Sherri and I have worked with a fantastic editor at Scholastic Teaching Resources to write a number of books. Deb is awesome! One of her best skills is that she can spot a forced rhyme a mile away. We couldn’t get a forced rhyme past her eagle eyes. She’d get back to us and say politely, “This rhyme just feels forced.” Then we’d get back to work on that stanza until it was in tip top shape.
What is a forced rhyme?
To best explain it, I’ll give an example:
First they ran and hid.
Then search for them they did.
The second line in those two lines of rhyme has the sentence with the words written out of order according to the natural way a person talks. In other words, the sentence was rearranged to make sure the rhyming word was last and therefore rhymed with the word in the line above it.
Forced rhymes might have been okay to use in the days of Shakespeare. After all, that’s how those dead guys talked way back then anyhow.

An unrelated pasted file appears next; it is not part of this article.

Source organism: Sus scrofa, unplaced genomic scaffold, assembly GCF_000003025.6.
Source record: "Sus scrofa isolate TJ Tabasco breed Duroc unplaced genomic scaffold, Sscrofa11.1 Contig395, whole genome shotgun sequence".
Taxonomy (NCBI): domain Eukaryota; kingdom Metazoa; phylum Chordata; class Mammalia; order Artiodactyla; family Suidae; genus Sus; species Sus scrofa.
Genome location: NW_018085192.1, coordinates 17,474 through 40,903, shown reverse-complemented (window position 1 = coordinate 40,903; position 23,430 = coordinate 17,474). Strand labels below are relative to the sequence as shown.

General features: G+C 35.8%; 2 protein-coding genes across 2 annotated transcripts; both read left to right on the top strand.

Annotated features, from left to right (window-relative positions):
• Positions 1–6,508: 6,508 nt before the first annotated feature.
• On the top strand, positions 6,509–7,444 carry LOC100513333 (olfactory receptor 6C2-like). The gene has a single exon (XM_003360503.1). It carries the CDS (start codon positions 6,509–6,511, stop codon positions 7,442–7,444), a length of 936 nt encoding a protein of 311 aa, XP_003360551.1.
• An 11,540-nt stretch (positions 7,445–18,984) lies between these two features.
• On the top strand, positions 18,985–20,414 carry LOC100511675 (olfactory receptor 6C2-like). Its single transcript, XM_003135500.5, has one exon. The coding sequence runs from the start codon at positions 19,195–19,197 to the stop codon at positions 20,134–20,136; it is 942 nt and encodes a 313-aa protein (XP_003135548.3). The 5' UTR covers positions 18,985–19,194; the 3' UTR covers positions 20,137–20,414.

But in today’s world of casual conversation and easy-going styles of communication, forced rhymes aren’t good. So if someone reads your poem and comments that the rhyme sounds forced, try to rework the stanzas until every line reads in the same natural way people talk. Better yet, as you’re writing the poem or children’s manuscript in rhyme, keep working on lines that’s don’t flow along in a natural speech pattern. Make sure every single line in the stanza first and foremost sounds like the regular way someone talks.
-Contributed by Nancy I. Sanders